So how to look at “How to Look at Asian Politics—Development Dictatorship to Civil Society”? Written by Iwasaki Ikuo, a former researcher at Tokyo’s Institute of Developing Economies (IDE), it was published in the form of a shinsho, a pocketsize, inexpensive, softcover book which is regarded as a book for a wide audience. With a long career and numerous works as an IDE researcher behind him, he gives readers a grand overview of Asian political economies in the latter half of the twentieth century, focusing on South Korea, Taiwan, Indonesia, Malaysia, and Singapore.
Despite variety in each country’s character, Iwasaki argues that there are common aspects that must be emphasized in the history of East and Southeast Asia. He thinks the history of the past fifty years can be divided into three stages. First, the era of building the nation state. Second, the era of development. Third, the era of democratization. He argues that we are now in the era of democratization and asserts that we ought to have a new way of looking at Asian politics. Until now, he argues, too much emphasis was put on state analysis, clearly represented in the framework of the developmental state, and we need to re-frame our understanding of the changing situation. He carefully agrees with many other scholars in proposing a new focus on so-called “civil society,” or on the state-civil society relationship. Iwasaki’s understanding of civil society is not of individuals in opposition to the state, but of groups—NGOs, unions, corporations—whose relationship with the state will be important to the evolving political economy. In sum, Iwasaki is saying that the way to look at Asian politics must now be shifted from a developmental state to a civil society framework. Nevertheless, he acknowledges the tentative character of this analysis, wondering if the civil society argument will be around in ten years.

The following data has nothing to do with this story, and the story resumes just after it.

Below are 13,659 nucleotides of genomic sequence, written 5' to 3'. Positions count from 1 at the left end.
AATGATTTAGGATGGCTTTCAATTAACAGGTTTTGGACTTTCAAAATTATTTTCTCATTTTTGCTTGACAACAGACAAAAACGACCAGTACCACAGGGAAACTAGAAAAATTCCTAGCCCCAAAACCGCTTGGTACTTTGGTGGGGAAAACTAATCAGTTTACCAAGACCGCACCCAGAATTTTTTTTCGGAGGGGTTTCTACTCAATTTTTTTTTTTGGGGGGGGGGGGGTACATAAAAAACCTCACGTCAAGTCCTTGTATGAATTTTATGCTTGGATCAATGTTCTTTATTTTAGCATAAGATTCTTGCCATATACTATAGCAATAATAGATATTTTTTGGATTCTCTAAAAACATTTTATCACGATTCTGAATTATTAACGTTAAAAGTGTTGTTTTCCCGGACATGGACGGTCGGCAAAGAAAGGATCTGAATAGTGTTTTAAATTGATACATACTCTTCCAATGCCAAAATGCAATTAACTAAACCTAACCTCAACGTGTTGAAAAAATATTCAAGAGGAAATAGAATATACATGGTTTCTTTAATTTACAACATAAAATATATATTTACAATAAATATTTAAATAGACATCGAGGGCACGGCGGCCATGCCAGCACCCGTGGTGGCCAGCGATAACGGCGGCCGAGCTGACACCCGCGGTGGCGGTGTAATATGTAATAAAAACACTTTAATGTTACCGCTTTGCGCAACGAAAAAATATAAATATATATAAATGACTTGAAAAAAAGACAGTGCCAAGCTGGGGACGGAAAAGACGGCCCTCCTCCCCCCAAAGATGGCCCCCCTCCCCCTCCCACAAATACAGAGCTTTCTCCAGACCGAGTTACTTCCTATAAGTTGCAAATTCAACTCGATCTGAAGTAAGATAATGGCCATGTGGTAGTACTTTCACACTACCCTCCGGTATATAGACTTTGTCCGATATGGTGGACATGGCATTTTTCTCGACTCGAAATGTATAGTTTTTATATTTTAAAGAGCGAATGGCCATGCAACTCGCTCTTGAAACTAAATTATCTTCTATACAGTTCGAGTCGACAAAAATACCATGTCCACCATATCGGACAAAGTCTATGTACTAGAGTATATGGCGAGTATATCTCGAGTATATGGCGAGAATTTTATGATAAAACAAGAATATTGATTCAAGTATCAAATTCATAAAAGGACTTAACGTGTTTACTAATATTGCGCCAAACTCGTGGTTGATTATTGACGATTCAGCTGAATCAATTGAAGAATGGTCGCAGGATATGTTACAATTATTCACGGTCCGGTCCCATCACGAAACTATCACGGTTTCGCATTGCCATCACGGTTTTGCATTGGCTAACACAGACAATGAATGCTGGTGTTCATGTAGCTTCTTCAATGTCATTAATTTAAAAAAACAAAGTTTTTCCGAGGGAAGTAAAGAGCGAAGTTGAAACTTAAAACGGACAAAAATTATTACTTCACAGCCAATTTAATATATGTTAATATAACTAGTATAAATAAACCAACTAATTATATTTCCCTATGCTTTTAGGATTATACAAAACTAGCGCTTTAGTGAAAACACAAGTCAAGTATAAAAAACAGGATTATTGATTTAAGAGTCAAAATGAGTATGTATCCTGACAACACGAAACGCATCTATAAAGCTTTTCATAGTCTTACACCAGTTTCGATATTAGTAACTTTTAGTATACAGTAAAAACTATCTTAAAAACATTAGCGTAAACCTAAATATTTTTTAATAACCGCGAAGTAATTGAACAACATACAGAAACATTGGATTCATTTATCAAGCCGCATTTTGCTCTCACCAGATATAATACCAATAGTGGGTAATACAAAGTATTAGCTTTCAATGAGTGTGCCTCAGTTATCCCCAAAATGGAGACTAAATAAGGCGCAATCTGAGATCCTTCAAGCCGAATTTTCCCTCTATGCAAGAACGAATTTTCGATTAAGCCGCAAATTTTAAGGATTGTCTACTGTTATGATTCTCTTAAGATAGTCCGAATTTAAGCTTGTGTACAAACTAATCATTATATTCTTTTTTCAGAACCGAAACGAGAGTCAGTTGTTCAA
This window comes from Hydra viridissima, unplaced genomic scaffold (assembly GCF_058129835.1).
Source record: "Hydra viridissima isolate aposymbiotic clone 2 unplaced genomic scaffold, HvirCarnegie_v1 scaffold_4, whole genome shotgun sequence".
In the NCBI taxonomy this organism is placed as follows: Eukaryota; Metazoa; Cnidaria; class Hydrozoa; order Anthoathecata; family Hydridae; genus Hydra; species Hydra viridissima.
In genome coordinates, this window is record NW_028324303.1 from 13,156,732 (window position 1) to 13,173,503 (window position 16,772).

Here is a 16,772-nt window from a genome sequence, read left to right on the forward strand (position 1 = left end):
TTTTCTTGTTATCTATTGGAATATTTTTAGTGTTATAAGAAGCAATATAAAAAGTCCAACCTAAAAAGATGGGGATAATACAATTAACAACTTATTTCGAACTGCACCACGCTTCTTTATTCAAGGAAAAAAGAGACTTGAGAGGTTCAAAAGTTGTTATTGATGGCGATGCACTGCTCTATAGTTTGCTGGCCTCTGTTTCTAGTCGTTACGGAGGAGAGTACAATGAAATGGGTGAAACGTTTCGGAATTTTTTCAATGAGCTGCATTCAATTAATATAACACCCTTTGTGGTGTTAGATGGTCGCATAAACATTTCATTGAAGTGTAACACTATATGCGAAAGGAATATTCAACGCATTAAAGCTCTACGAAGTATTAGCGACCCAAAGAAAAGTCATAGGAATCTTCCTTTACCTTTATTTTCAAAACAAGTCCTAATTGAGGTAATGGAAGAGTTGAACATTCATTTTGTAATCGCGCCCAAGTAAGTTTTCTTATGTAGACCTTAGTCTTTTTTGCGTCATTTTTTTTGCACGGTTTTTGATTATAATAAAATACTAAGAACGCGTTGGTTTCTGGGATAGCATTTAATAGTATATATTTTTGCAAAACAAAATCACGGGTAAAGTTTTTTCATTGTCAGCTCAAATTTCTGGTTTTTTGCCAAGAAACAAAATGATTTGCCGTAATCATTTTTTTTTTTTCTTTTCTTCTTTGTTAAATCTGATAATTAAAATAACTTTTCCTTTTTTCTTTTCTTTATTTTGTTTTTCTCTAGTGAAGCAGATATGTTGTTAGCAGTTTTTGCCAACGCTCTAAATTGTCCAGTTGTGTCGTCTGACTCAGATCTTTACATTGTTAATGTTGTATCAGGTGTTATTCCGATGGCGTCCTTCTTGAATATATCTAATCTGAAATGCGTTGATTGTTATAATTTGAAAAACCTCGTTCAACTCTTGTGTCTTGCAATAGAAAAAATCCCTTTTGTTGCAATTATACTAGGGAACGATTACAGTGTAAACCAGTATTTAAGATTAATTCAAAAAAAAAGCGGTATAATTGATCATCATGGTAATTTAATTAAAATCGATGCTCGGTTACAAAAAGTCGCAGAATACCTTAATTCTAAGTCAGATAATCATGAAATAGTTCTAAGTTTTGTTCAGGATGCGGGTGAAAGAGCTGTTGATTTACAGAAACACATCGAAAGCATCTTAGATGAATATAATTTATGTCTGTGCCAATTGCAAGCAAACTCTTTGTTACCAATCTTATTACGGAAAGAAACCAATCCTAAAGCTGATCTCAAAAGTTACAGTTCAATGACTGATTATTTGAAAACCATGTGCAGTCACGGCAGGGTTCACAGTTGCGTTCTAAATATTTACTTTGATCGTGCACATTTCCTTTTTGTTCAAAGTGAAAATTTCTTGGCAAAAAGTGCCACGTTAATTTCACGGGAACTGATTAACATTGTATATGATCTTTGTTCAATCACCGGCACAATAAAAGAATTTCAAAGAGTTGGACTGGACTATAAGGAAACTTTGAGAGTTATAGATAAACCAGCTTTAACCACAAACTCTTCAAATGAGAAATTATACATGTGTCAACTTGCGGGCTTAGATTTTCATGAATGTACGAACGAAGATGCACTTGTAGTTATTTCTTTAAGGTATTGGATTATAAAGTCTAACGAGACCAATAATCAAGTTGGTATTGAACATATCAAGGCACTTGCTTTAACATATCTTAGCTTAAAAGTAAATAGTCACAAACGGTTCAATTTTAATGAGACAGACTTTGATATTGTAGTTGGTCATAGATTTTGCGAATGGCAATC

One interesting point, of course, is that the subtitle of this book includes the word “development dictatorship,” not the “developmental state” that is mainly used in the text. Here is another example of how this unique word has become so deeply rooted in Japanese publications meant for a wide audience. The editor must have thought it would encourage people to buy the book.
“How to Look at Asian Politics” is a book about how to say goodbye to the word and the framework of “development dictatorship,” how to say goodbye to the long-time loving sweetheart of the mass media, even though “civil society” hasn’t yet proved itself an ideal new mate. It is understandable that saying goodbye and ending up lost are pretty hard. But at least three years have already passed since we started saying goodbye.
The author is a student of Indonesian politics at Kyoto University’s Graduate School of Asian and African Area Studies.
Kyoto Review of Southeast Asia. Issue 1 (March 2002). Power and Politics